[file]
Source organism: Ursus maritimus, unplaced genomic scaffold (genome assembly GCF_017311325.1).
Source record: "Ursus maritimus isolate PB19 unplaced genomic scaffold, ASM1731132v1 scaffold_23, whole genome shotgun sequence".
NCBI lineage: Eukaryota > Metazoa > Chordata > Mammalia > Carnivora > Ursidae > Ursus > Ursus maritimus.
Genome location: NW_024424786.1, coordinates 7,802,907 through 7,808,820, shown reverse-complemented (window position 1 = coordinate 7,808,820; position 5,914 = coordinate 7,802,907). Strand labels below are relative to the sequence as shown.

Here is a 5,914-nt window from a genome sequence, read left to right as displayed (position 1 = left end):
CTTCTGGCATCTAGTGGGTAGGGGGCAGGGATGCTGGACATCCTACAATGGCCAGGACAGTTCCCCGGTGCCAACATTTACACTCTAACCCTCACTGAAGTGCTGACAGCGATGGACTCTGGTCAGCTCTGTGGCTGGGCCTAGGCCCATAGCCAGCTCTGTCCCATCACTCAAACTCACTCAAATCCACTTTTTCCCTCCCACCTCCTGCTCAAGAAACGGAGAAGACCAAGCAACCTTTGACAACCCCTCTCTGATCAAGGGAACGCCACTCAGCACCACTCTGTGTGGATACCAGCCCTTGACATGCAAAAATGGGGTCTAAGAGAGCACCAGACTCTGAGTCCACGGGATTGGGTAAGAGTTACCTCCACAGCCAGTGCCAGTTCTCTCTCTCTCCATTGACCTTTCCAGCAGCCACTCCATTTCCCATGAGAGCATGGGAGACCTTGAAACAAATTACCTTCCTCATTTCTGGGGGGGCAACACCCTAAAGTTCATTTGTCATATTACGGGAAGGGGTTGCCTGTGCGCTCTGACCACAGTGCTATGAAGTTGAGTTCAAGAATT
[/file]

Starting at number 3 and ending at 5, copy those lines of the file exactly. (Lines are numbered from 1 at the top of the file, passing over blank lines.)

NCBI lineage: Eukaryota > Metazoa > Chordata > Mammalia > Carnivora > Ursidae > Ursus > Ursus maritimus.
Genome location: NW_024424786.1, coordinates 7,802,907 through 7,808,820, shown reverse-complemented (window position 1 = coordinate 7,808,820; position 5,914 = coordinate 7,802,907). Strand labels below are relative to the sequence as shown.

Here is a 5,914-nt window from a genome sequence, read left to right as displayed (position 1 = left end):